With the start of hurricane season less than 10 days away, the idea of an Ivan, Charley or Katrina plowing through the Deepwater Horizon oil slick is fueling a sense of urgency about the ocean-floor gusher.
"A hurricane is certainly going to spread out the oil and take it places it hasn't been yet," said Jeff Masters, chief meteorologist of Weather Underground.
"It could drive the oil inland," said Dennis Feltgen of the National Hurricane Center. "A lot would depend on the storm, its strength, how much oil there is, and the depth there is to the oil."
However, the situation is unprecedented. "We're on new turf here," Feltgen said.
How likely is it that a hurricane would hit the Deepwater Horizon spill? Forecasters at Colorado State University are predicting 15 named storms that will spawn eight hurricanes this year.
According to Masters, June tropical storms tend to form in the Gulf of Mexico, and on the average there has been one June storm every two years since 1995. He predicted a 20 percent chance of a June tropical storm in the gulf that would "interact with the oil spill."
Still, the possibility so concerned Florida Attorney General Bill McCollum that he sent a letter to BP's attorneys this week about it. McCollum warned them that a hurricane would "capture the oil in its path and deposit it much further inland than under normal tidal conditions," causing extensive damage to the state's environment and economy. McCollum told BP that any additional damages will be charged to the company.
He's not the only one worried. Ron Kendall, chairman of the Department of Environmental Toxicology at Texas Tech University in Lubbock, told National Geographic: "You put a major hurricane in there, you're liable to have oil in downtown New Orleans."
Although it threatens to bring death and destruction, a hurricane could actually help with the oil spill, said Gil McRae, director of the state's Fish and Wildlife Research Institute.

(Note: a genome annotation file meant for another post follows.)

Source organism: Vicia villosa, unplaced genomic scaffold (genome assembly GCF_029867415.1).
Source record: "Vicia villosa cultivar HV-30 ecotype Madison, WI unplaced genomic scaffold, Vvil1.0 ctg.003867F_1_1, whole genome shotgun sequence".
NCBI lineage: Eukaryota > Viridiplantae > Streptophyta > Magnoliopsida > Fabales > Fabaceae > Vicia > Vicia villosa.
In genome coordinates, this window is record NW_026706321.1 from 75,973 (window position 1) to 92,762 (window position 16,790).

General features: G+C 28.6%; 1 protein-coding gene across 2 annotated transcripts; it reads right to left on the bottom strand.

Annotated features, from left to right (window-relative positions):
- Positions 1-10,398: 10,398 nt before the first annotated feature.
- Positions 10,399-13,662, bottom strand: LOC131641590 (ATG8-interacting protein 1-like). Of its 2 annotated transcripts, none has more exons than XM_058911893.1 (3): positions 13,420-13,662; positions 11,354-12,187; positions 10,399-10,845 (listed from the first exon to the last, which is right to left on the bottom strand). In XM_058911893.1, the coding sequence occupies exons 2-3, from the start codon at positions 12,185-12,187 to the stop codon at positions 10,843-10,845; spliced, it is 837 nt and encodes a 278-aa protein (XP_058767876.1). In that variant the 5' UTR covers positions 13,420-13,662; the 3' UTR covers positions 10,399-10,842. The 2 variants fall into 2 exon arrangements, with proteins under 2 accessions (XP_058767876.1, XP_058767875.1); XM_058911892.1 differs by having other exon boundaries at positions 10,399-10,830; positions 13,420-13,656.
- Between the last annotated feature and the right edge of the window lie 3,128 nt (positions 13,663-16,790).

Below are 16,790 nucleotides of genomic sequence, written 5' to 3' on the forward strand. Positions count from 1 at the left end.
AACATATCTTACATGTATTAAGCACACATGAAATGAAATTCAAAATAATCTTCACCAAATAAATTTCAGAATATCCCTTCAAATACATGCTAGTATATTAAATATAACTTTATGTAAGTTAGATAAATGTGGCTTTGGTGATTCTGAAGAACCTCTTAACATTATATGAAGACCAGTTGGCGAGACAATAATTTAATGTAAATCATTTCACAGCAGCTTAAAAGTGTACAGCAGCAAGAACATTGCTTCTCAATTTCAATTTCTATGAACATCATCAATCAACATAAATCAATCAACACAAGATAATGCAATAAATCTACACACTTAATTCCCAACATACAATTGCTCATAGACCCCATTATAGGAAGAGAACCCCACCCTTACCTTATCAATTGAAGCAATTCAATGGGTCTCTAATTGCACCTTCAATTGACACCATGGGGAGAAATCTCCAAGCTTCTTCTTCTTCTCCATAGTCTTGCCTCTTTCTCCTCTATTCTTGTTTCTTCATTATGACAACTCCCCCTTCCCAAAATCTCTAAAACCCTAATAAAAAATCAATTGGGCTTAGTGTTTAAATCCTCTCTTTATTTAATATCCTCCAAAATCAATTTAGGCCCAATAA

"If the flow were capped, there's no question a real big storm would act like a macro-level dispersant," McRae said. By whipping up the surface oil with its circular winds, a hurricane would break the slick apart, he explained, and that "would speed the degradation of the oil into tar balls."
However, he added, "the resources that are now deployed to deal with oil would be stretched even thinner." Probably a lot of the people now working on coping with the oil disaster would be reassigned to preparing for the hurricane's expected landfall, he said.
A storm would do more than just force a redeployment of people working on Deepwater Horizon. A hurricane "would first halt containment operations," noted senior meteorologist Alex Sosnowski of Accuweather.
"Rough seas would dislodge or destroy protective booms, rendering them useless as the storm draws closer," he pointed out.
Worse still, a hurricane might drive oil into the sediment just offshore, where it would be hard to clean up.
Something similar happened with the Ixtoc I spill in 1979, when a rig blew up near the Yucatan and spewed oil for nearly a year, dumping more than 3 million barrels of crude into the gulf.
Two months after the initial blowout, tar balls began washing ashore in Texas. Soon the state's entire coastline was coated. Tourism dropped by 60 percent.
Texas officials launched a beach cleanup, but then a tropical storm came along and pushed the oil offshore again. The crisis seemed to be over.
However, the oil residue formed "tar reefs" just off the coast. For about eight years, every time a storm hit, pieces of the tar reefs would break off and coat the beach with goo all over again.
Ironically, after Katrina devastated Louisiana and Mississippi, some scientists proposed that the way to calm down violent hurricanes was to spray oily substances on the surface of the water just ahead of the storm.
But experiments at the Massachusetts Institute of Technology found that winds blowing hard enough to constitute a hurricane — more than 74 mph — weren't calmed at all by an oil slick. Instead they tended to whip the slick into a spray.
Some oil has already entered the loop current, a highway of warm water that flows north past the Yucatan peninsula and curves eastward, then flows south again along the Florida coast. The oil could show up as tar balls in the Florida Keys in the next week to 10 days, or it could become trapped in an eddy and be sent back into the gulf.
Correction: This story has been changed to reflect that 3 million barrels of oil flowed from the Ixtoc I spill.